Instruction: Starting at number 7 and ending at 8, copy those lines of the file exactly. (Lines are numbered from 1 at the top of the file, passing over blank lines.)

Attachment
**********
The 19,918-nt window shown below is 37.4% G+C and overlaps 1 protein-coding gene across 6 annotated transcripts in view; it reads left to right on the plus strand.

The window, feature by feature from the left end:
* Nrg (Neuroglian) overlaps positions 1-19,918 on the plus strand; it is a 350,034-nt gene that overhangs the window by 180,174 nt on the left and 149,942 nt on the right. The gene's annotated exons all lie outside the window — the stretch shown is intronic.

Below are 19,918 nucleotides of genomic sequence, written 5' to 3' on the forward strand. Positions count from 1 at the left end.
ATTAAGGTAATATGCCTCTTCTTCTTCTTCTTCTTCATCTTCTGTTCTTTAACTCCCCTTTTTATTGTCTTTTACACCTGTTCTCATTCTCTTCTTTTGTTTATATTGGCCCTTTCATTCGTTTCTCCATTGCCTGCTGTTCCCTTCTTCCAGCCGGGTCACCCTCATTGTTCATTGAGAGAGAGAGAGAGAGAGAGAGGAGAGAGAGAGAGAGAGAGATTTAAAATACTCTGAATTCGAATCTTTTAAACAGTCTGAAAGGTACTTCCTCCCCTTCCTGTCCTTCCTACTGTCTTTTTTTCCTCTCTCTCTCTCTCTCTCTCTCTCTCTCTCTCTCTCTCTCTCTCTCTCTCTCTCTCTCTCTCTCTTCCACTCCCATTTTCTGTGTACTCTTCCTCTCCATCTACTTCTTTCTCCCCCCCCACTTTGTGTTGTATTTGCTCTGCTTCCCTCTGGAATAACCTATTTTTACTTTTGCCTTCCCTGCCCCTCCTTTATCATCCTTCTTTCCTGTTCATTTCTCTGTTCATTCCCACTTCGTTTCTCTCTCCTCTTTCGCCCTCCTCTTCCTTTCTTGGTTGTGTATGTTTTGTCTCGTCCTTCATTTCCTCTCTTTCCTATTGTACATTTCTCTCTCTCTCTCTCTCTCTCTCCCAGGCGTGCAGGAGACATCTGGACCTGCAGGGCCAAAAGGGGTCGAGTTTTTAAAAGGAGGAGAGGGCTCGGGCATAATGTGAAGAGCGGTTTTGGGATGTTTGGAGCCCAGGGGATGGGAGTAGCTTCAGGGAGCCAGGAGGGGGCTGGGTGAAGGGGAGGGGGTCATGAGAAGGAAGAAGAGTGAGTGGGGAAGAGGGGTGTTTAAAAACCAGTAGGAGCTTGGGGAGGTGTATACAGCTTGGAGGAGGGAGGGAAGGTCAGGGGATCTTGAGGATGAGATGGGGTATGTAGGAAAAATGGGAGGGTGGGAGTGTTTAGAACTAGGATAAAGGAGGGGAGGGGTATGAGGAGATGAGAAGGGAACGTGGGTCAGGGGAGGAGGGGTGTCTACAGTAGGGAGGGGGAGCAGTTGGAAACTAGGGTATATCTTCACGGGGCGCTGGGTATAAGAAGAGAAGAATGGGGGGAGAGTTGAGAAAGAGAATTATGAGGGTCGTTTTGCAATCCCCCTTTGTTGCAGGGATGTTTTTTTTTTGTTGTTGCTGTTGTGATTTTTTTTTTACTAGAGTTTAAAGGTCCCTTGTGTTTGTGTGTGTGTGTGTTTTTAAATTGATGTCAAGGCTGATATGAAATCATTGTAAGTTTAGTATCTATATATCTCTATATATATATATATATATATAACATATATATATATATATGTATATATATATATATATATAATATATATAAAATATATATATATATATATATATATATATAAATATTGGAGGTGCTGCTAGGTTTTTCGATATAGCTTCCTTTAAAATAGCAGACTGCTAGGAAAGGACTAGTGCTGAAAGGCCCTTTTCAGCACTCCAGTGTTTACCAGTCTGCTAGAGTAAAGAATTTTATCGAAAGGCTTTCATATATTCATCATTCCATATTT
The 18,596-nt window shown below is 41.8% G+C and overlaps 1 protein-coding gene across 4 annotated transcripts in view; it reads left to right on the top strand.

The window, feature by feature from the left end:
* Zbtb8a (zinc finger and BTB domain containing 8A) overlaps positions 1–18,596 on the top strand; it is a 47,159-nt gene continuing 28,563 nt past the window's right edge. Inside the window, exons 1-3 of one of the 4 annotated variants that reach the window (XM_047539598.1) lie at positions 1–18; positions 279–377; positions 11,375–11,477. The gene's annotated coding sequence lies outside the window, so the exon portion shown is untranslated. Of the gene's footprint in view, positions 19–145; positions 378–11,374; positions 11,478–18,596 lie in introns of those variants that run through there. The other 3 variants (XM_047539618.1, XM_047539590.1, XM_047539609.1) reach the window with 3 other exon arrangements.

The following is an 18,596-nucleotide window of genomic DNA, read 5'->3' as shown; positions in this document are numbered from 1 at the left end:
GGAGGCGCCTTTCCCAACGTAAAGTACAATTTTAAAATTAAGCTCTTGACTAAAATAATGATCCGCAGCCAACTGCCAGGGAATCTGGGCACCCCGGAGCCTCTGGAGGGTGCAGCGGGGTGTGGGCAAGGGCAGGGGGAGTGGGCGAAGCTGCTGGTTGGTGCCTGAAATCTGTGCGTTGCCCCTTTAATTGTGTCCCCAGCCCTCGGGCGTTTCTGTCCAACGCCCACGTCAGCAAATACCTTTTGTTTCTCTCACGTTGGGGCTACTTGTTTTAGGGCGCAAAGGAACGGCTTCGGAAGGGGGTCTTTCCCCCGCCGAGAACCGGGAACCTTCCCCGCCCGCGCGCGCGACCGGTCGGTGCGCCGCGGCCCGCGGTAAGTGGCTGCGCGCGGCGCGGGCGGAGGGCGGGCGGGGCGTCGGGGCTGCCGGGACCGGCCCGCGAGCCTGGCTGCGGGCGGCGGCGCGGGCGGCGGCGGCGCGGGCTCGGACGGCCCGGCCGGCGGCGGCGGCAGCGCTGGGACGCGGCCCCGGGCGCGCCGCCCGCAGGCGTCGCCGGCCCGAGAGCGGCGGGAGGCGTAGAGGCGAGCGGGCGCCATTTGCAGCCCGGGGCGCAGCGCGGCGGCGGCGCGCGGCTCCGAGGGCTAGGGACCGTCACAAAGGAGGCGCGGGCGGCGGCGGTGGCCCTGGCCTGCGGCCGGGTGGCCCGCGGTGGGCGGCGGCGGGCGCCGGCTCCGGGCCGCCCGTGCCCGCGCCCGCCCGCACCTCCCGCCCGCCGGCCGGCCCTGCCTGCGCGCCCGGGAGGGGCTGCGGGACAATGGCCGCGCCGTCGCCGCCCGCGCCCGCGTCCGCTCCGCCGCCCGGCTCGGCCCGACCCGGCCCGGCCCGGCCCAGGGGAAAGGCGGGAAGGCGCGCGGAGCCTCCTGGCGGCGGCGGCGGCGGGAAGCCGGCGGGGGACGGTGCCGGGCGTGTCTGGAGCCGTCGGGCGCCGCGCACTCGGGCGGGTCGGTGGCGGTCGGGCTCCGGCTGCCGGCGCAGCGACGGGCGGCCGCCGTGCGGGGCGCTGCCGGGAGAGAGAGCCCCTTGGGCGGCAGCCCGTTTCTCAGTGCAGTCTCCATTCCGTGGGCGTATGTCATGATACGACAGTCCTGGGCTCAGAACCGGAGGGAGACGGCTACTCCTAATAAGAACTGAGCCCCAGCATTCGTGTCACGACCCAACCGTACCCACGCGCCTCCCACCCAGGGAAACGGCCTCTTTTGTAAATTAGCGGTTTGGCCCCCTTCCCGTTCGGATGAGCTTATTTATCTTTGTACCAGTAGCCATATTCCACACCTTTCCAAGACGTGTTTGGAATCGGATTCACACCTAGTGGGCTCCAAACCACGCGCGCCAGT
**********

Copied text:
The window, feature by feature from the left end:
* Zbtb8a (zinc finger and BTB domain containing 8A) overlaps positions 1–18,596 on the top strand; it is a 47,159-nt gene continuing 28,563 nt past the window's right edge. Inside the window, exons 1-3 of one of the 4 annotated variants that reach the window (XM_047539598.1) lie at positions 1–18; positions 279–377; positions 11,375–11,477. The gene's annotated coding sequence lies outside the window, so the exon portion shown is untranslated. Of the gene's footprint in view, positions 19–145; positions 378–11,374; positions 11,478–18,596 lie in introns of those variants that run through there. The other 3 variants (XM_047539618.1, XM_047539590.1, XM_047539609.1) reach the window with 3 other exon arrangements.